The vishing caper (also called "voice phishing," or "phone spearphishing") that enabled takeover of more than a hundred high-profile Twitter accounts is apparently serving as a template for other attacks. WIRED reports that a growing number of organizations are experiencing similar, copycat approaches, with varying but disturbing degrees of success. ZeroFox sees the uptick affecting not only corporations, but social media influencers as well. The security firm recommends a mix of training, policy, and technical defenses: “training and education, monitoring and pre-emptive blocking of problem domains, SSO auditing, and employing role-based access best practices for internal panels.”
Guardicore has found a peer-to-peer Linux botnet, “FritzFrog,” which it describes as sophisticated, fileless, evasive, proprietary, and aggressive. It could be used to deliver a range of payloads, but so far seems to have for the most part been engaged in cryptojacking systems to mine Monero.
Trustwave’s SpiderLabs report finding five uninstaller versions for the GoldenSpy backdoor carried by tax software whose use is required of companies doing business in China.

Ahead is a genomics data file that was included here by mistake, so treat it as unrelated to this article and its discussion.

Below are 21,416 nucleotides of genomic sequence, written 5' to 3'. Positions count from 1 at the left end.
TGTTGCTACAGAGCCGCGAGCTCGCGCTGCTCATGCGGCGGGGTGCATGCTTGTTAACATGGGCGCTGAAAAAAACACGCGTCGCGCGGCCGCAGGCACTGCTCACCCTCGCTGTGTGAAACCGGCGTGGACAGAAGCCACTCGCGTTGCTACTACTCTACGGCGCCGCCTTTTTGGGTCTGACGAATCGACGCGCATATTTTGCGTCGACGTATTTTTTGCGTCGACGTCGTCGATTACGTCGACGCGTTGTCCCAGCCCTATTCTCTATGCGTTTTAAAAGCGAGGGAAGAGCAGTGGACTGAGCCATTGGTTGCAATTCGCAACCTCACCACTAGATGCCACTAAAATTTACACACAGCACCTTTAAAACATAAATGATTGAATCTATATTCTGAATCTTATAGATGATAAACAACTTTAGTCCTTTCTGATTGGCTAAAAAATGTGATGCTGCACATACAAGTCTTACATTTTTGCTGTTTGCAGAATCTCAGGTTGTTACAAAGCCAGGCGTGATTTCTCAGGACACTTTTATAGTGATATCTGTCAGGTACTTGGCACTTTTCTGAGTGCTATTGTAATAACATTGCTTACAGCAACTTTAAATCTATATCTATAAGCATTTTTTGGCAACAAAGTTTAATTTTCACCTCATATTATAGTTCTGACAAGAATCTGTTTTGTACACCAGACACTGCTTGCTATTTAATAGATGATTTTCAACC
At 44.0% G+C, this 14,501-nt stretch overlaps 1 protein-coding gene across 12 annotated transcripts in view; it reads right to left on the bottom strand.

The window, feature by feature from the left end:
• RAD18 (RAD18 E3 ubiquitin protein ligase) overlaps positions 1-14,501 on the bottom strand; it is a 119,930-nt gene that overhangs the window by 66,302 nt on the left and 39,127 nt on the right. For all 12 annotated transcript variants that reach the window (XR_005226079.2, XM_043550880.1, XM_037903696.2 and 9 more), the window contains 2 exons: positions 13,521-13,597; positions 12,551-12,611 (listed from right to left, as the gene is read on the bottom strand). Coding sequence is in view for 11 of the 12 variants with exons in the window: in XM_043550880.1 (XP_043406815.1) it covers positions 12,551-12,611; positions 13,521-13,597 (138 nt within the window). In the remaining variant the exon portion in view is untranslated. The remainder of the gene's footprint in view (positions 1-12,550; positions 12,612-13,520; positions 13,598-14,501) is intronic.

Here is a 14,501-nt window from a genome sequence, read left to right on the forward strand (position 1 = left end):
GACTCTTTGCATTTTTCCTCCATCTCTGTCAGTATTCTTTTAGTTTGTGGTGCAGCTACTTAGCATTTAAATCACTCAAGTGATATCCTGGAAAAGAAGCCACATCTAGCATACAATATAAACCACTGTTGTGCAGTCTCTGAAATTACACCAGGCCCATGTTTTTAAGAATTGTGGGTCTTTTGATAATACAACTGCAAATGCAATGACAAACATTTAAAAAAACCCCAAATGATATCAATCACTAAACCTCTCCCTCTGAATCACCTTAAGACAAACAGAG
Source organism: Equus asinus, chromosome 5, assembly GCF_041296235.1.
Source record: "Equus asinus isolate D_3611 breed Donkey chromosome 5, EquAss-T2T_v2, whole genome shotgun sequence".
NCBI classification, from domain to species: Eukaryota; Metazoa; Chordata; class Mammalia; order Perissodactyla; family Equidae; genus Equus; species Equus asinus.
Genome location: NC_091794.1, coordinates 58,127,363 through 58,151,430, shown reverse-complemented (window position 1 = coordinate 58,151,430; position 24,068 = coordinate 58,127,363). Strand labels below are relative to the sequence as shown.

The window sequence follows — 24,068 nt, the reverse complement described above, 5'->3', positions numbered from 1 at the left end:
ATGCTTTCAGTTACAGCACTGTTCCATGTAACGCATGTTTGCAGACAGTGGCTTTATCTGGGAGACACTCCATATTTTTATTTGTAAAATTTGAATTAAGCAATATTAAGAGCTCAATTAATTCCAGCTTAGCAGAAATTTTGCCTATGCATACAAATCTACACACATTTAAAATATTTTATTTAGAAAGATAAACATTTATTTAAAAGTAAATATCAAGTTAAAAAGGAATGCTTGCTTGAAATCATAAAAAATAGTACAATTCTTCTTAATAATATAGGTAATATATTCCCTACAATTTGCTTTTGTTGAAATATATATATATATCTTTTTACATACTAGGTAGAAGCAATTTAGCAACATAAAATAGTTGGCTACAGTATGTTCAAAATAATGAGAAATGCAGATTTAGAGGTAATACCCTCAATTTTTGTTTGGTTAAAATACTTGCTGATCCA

The US Senate Select Committee on Intelligence has released the final volume of its report on Russian interference with the 2016 election. It found that President Putin directed the campaign and set its goals (generally disruptive, but specifically anti-Clinton), that (despite troubling behavior by sometime Trump consigliere Paul Manafort) there was no collusion between the Trump campaign and Russian intelligence services, and that the FBI made loose and careless use of the retrospectively implausible Steele dossier. Democrats emphasize Manafort, Republicans the FBI.